It is hard to stay out of trouble when trouble surrounds you. Johnny Lewellen knows that better than anyone but was saved from the downward spiral of drugs, gangs and violence when he was introduced to boxing. Lewellen, the president of the School of Hard Knox, turned his life around and went on to become a professional boxer before an accident ended his career.
His story is no different from many of the kids he now teaches at the gym across the street from Summerville High School. The gym, a small building on the edge of a crime ridden neighborhood, has become a home for many teens who have found a safe haven from the troubles that surround them on a daily basis.
Once a professional boxer, Lewellen now dedicates his life to helping others. He does this because he wants to help kids in the community. His goal is to reach out to troubled teens and put them in a place of learning and discipline.
The gym has been around for 10 years and close to 300 different kids have come through its doors. Lewellen happily reports that while only some have gone on to become professional boxers, many have gone on to lead productive lives working or joining the military.
"I have some kids in the last two years that have turned their life around... they were in bad situations and turned their life around," Lewellen explains as he gives me a tour of the gym.
An empty building once used by drug dealers, the space was transformed into a gym. With the help of parents and many of the kids who train, the empty building was cleaned, remodeled and filled with punching bags and weights.
It is here Lewellen teaches kids about boxing.
His philosophy is simple, if you can control yourself and your emotions inside the ring, you can take that control and apply it in everyday life in the real world. Kids learn to listen and take instruction. They learn discipline. They have to he says because all those skills are necessary to win in the ring.
Four days a week for two hours a day kids come to train at the gym. The boxers range from 6-30 years old and many of them train to compete and travel to tournaments across the nation. The training and bonds they build with other boxers at the gym keeps them out of trouble.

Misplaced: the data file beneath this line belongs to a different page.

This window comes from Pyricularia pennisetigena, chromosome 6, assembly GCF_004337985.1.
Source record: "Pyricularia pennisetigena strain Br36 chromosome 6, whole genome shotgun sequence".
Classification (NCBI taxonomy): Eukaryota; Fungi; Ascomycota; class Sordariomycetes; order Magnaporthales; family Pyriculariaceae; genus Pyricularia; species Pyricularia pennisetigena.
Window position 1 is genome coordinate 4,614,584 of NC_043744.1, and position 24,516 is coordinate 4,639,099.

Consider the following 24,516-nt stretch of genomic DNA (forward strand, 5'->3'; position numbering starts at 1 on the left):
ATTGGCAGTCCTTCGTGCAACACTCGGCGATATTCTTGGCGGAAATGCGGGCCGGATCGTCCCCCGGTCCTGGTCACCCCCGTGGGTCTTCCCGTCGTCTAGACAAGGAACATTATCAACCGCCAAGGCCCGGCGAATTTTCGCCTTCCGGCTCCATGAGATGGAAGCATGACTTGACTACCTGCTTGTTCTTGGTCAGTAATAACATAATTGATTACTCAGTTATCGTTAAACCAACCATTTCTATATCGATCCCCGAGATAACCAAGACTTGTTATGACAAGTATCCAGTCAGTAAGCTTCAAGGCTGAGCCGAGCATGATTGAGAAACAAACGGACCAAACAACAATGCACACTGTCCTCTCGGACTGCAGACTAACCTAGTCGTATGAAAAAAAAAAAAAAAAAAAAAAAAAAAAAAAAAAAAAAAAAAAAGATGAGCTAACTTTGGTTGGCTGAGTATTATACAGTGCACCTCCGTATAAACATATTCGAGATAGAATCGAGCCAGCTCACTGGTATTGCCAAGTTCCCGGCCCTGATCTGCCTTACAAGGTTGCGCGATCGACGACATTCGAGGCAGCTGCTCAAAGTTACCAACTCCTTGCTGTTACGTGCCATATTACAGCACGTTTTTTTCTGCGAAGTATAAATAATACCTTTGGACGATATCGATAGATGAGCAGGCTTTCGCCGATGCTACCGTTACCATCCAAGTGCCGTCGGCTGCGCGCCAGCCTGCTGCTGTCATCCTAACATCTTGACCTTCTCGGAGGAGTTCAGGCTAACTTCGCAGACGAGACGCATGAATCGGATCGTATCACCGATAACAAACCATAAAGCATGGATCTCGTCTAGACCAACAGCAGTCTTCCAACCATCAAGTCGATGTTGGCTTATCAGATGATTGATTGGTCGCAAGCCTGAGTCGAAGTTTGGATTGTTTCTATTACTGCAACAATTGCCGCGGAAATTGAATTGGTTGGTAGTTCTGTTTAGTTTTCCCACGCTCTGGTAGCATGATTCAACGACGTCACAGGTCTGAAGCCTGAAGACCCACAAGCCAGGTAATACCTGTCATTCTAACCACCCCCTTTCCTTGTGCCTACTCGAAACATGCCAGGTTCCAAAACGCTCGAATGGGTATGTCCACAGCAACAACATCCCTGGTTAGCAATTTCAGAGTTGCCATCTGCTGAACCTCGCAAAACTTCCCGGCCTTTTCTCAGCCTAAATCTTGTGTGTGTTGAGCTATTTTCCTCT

They look at the gym as a safe haven away from the streets says Teresa Mott, vice president of the gym. Mott, whose son trained at the gym, said it gives them something constructive to do for 2 hours each night-- it has a positive effect on them.
The result is noticeable when talking with the boxers.
Ryan Stewart said he had always loved watching boxing on TV and dreamed of one day becoming a boxer himself. Instead of realizing that dream he found himself in trouble on a daily basis. Johnny Lewellen, president of the School of Hard Knox, found Stewart and got him into boxing and out of trouble. Boxing for two years now, he says it has taught him discipline, self control and how to be a better person.
Coy Lambert, 23, had been boxing about two years when he was in a car accident that many felt would leave him disabled. A fighter on the inside, he wanted to prove them all wrong and now is back in the gym training again. He said boxing gives him a sense of knowing who he is and a sense of self respect.
Stories like these keep Lewellen motivated to keep teaching and mentoring the athletes at the gym even as he fights his own battle to keep the gym open. A nonprofit organization, he says it is hard for them to find the money to sponsor the boxers or buy new equipment.
Frustrated by his dilemma, he says programs like County Council give the gym funds to help train kids but more is needed. Financially he believes the money given to the gym saves the community money down the line.
"It costs less to train a kid in a sport of boxing than to pay to send them to jail," He said.
For now, he wants to focus on the kids training at the gym. Lewellen says boxing is the goal of the gym but a faith-based teaching of values is core to the program. Every Friday, boxers attend a Bible study and are encouraged to carry these Christian values into their daily life.
Lewellen does not shy away from the fact that he teaches the Christian values that have helped him through so much in life. Mentoring the kids and being a male role model to them is not what he intended to be when the gym first opened but he accepts that responsibility and says the relationship is a two way street.
They make me want to be a better person he says.
Its hard to argue with the results after watching the kids train. From the moment they arrive until the prayer at the end, they train hard and that has translated into success in the ring. Tiffany Daniel, for example, has been training at the gym for two years and has won a national boxing title.
For others, success has translated into a better life outside of the ring.
Lewellen wants to help the kids and believes programs like this benefit the community. "We as a community need to save them from the drugs, gangs and violence. This will protect the community and save us money in the long run through programs like this. I just want to see them not go to jail," he says.
To sign up for boxing or to help sponsor kids at the school contact Johnny Lewellen at firstname.lastname@example.org or call (843) 478-9667.
Paul Zoeller is a freelance photographer new to the area. Do you have an idea for a new blog or a question about a current blog? If you do contact Zoeller at email@example.com.